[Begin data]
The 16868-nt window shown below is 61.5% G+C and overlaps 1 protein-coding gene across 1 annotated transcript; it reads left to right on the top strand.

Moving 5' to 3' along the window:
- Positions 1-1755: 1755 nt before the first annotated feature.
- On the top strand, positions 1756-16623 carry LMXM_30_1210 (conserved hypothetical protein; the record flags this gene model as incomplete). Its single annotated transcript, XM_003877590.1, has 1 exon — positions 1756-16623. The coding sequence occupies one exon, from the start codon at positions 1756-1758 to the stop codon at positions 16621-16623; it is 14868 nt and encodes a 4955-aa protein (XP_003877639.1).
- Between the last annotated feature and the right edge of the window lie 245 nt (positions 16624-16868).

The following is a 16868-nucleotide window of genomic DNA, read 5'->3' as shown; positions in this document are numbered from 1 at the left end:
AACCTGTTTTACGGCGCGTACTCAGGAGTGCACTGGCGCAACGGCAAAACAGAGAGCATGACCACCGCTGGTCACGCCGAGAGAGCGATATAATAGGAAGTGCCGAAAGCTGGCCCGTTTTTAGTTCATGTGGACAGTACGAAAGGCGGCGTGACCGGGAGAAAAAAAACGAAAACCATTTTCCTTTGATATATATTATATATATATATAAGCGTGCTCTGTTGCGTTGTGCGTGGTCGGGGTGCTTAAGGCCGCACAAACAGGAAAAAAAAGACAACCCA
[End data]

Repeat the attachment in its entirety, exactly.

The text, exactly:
The 16868-nt window shown below is 61.5% G+C and overlaps 1 protein-coding gene across 1 annotated transcript; it reads left to right on the top strand.

Moving 5' to 3' along the window:
- Positions 1-1755: 1755 nt before the first annotated feature.
- On the top strand, positions 1756-16623 carry LMXM_30_1210 (conserved hypothetical protein; the record flags this gene model as incomplete). Its single annotated transcript, XM_003877590.1, has 1 exon — positions 1756-16623. The coding sequence occupies one exon, from the start codon at positions 1756-1758 to the stop codon at positions 16621-16623; it is 14868 nt and encodes a 4955-aa protein (XP_003877639.1).
- Between the last annotated feature and the right edge of the window lie 245 nt (positions 16624-16868).

The following is a 16868-nucleotide window of genomic DNA, read 5'->3' as shown; positions in this document are numbered from 1 at the left end:
AACCTGTTTTACGGCGCGTACTCAGGAGTGCACTGGCGCAACGGCAAAACAGAGAGCATGACCACCGCTGGTCACGCCGAGAGAGCGATATAATAGGAAGTGCCGAAAGCTGGCCCGTTTTTAGTTCATGTGGACAGTACGAAAGGCGGCGTGACCGGGAGAAAAAAAACGAAAACCATTTTCCTTTGATATATATTATATATATATATAAGCGTGCTCTGTTGCGTTGTGCGTGGTCGGGGTGCTTAAGGCCGCACAAACAGGAAAAAAAAGACAACCCA